New York: The European Space Agency’s next-generation Laser Interferometer Space Antenna (LISA) gravitational wave detector can potentially detect dozens of binary files in the globular clusters of the Milky Way, scientists say.
Globular clusters are dense environments containing millions of tightly packed stars and are efficient factories for gravitational wave sources.
LISA, which is expected to be in space in 2034, will be able to detect binary sources — pairs of orbiting compact objects.
These binary sources will contain all combinations of black hole, neutron star and white dwarf components.
LISA will also be sensitive to gravitational waves of a lower frequency than those detected by the Earth-bound Laser Interferometer Gravitational-Wave Observatory (LIGO)
“LISA is sensitive to Milky Way systems and will expand the breadth of the gravitational wave spectrum, allowing us to explore different types of objects that aren’t observable with LIGO,” said lead author Kyle Kremer, a doctoral student at the Northwestern University in Illinois, US.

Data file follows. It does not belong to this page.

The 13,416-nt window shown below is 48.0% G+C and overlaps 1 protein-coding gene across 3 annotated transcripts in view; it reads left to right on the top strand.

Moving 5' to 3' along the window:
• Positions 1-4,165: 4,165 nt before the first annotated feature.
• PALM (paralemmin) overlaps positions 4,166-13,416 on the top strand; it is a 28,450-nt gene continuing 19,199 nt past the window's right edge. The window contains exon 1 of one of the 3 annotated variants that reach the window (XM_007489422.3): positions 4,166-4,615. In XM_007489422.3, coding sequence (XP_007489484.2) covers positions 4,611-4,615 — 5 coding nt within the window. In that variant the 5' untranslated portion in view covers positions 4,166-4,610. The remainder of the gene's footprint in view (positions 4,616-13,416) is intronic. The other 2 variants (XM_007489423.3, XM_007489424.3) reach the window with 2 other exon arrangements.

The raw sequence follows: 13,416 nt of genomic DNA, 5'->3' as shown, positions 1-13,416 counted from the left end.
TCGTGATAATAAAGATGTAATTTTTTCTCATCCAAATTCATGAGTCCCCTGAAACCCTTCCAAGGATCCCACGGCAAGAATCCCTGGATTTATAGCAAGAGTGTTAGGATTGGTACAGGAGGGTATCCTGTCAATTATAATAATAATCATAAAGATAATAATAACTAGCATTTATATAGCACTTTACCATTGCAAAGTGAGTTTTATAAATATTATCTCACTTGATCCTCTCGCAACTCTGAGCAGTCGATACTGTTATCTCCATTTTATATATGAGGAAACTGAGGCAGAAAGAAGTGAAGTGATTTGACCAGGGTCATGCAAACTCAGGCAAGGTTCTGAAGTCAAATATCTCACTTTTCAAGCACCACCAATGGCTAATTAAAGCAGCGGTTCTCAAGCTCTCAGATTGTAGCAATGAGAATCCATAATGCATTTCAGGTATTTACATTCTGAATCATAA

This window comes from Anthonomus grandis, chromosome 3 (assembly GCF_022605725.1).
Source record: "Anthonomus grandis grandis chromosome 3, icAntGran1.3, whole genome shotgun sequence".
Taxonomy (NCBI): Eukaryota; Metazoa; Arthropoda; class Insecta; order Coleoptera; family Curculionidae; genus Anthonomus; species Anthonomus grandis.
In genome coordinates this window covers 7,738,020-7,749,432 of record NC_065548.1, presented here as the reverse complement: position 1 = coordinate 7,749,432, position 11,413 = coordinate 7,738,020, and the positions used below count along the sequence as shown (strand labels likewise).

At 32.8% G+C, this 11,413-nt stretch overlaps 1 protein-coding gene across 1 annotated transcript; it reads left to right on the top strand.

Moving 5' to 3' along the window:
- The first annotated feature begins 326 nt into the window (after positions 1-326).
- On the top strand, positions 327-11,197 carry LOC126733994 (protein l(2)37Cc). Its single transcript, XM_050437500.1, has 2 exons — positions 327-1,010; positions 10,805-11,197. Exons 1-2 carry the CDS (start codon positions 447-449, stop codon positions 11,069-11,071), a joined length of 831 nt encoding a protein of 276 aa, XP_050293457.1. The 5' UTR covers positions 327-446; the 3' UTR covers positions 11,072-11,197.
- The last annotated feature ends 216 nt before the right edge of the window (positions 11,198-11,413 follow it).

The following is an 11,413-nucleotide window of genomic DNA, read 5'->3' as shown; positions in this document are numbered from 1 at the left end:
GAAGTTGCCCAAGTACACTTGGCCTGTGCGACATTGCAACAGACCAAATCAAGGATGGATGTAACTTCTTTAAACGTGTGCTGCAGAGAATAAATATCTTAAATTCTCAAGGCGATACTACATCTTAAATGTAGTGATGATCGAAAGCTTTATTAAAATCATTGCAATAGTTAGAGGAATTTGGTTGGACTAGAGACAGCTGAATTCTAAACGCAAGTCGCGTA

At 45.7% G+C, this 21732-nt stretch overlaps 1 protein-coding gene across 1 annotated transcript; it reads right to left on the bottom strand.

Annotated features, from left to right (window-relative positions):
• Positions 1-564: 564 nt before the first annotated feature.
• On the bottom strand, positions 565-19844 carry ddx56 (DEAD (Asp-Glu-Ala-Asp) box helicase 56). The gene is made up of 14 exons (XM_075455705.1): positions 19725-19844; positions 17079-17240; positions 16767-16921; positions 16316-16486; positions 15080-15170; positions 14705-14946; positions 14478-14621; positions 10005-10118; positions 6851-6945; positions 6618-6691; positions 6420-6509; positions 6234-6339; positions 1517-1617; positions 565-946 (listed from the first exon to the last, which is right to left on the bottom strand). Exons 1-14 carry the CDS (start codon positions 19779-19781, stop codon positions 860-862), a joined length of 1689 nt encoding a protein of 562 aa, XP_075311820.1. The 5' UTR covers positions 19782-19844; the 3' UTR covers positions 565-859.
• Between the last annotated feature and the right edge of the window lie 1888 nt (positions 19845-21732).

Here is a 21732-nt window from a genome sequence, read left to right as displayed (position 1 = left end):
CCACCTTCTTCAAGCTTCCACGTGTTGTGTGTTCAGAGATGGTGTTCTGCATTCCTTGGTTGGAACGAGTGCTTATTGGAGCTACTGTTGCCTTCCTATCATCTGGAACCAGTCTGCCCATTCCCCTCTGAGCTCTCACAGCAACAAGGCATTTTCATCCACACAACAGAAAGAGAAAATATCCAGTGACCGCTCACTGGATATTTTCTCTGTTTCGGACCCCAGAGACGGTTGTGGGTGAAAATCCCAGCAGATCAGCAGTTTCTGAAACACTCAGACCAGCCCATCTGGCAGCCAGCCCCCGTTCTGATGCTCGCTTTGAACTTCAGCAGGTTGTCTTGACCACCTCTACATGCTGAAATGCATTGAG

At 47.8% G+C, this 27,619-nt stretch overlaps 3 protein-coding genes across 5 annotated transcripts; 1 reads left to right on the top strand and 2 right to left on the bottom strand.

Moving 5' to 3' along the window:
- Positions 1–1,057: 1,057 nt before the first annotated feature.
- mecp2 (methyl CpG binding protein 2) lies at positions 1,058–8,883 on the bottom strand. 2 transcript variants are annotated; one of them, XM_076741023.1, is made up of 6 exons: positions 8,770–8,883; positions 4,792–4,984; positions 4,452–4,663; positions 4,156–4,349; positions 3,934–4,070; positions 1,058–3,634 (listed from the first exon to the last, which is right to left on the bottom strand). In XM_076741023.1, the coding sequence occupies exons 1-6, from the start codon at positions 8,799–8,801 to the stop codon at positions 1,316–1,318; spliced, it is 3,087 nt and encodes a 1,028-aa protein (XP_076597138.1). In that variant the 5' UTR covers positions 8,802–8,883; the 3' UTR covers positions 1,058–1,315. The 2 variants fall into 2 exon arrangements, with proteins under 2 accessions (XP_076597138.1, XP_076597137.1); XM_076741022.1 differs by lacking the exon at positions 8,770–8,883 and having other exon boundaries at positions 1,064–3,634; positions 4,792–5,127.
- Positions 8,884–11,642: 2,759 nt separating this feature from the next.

While 150 globular clusters have been observed so far in the Milky Way, one out of every three clusters will produce a LISA source.
Approximately eight black hole binaries will be detectable by LISA in our neighbouring galaxy of Andromeda and another 80 in nearby Virgo, the study showed.
The research, published by the journal Physical Review Letters, is the first to use realistic globular cluster models to make detailed predictions of LISA sources.
The team used more than a hundred fully evolved globular cluster models with properties similar to those of the observed globular clusters in the Milky Way.
The models were run on Quest, Northwestern’s supercomputer cluster. This powerful resource can evolve the full 12 billion years of a globular cluster’s life in a matter of days.